Four Tips for Increasing Your Generosity in Retirement
How to Give Back Without Jeopardizing Your FinancesKathy Longo, CFP®, CAP®, CDFA Thursday, 17 October 2019
Retirement should be a time of great fulfillment; an opportunity to live the most gratifying life possible, enjoying all that you worked so hard to achieve. For many retirees, charitable giving offers an especially meaningful way to utilize your assets and support organizations and causes you care about.
Of course, it’s important to be smart about your generosity in retirement. The four tips below will help ensure that you can align your assets and your good intentions without jeopardizing your financial health.
1. Study Up
Unfortunately, fraudulent non-profit activity happens, and even well-known charitable organizations are sometimes guilty of misappropriating donor funds. Before making a charitable gift to any organization, consider using Google and online watchdog databases to ensure the charity is well-run and can account for where their donor dollars go (examples that we recommend to clients include charitynavigator.org and guidestar.org).
You should also consider how you’d like your dollars to be used. Larger non-profit organizations often need donor support to pay bills and fund employee salaries. If you feel good about helping an organization keep its doors open in this way, giving to a large charity may be right for you. However, if you prefer your dollars to be used in a more impactful way, you should consider giving to smaller non-profit organizations in your community.
A word of caution: online crowd-funding campaigns aren’t subject to the same laws as registered non-profits, so it’s best to steer clear of them unless you personally know the campaign organizers.
2. Become a Volunteer
Many non-profit organizations, especially local ones, need extra pairs of hands even more than they need charitable dollars. If you’ve been looking for part-time work to fill your days and you aren’t concerned about earning a paycheck, volunteering at a non-profit may be a great fit for you.
In addition to providing a needed service to a charity you believe in, you’ll add structure to your days and make new social connections. This can increase your sense of purpose in retirement, and even positively affect your health. Plus, depending on your background and opportunities available, your volunteer work could be more valuable than a cash contribution.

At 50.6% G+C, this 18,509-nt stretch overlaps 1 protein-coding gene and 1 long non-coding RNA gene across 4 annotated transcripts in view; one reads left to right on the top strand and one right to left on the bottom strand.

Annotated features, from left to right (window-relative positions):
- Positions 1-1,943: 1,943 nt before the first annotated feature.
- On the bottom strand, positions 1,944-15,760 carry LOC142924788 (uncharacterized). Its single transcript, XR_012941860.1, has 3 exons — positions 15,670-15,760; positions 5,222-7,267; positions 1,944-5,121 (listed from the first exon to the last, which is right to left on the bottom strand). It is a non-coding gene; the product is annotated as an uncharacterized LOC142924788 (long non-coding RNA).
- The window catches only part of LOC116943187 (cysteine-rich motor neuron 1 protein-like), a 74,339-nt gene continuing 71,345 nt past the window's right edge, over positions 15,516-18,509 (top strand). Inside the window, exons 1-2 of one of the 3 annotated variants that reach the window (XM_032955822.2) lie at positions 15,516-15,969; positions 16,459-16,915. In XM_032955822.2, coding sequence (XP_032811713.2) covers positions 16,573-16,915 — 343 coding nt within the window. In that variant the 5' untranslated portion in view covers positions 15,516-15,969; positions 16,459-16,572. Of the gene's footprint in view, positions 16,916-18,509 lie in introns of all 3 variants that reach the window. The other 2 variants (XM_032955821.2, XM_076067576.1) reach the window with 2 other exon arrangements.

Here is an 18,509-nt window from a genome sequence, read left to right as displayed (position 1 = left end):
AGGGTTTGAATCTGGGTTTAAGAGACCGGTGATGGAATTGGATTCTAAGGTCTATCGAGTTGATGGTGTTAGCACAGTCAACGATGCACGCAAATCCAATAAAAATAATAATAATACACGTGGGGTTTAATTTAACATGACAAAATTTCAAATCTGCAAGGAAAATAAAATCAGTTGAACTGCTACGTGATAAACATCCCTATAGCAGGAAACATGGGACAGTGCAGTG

3. Share Your Knowledge
Over the course of your professional career, you likely honed important skills that others in your community could benefit from. While a formal teaching position at a high school or community college isn’t for everyone, you may be able to tutor on a smaller scale. If you’re a whiz with numbers, for instance, you could be of great help to middle school students struggling with math. If marketing is where you excel, you could offer your assistance to a newly opened business in your community.
Regardless of your area of expertise, there’s bound to be a place for you to share it. Doing so can be a fantastic charitable outlet in your retirement years.
4. Follow a Plan
Charitable giving makes us feel good – it’s just human nature. However, it’s important that you don’t get caught up in allowing your generosity to force you into a dangerous place financially. Remember, the dollars you give away are coming from the same pool of assets that will pay your bills and keep you feeling secure for the rest of your life. Make sure you know your limits and don’t be afraid to say ‘no’ when you need to.
If you’re interested in making charitable contributions in retirement, please don’t hesitate to reach out to your team at Flourish with questions. It’s important to have a plan for sustaining your lifestyle while giving back, so let’s work together on a financial plan that promotes both your generosity and your financial health in retirement.
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About the Author
Kathy Longo, CFP®, CAP®, CDFA
Kathy Longo brings over 25 years of expertise and experience to Flourish Wealth Management. Kathy is wholly dedicated to improving the life of each client and finds joy in making complex matters simple and easy to understand. She excels at asking the right questions, uncovering new possibilities and implementing the most advantageous strategies for success. Playing such a pivotal role in her clients’ lives remains an honor and a privilege. After earning a degree in Financial Planning and Counseling from Purdue University, she began her career at a small firm in Palatine, Illinois where she worked directly with clients while learning to build a viable, client-centric business. Over the years, she gained extensive knowledge and wisdom working as a wealth manager, financial planner, firm manager and business owner at notable, various sized companies in both Chicago and Minneapolis.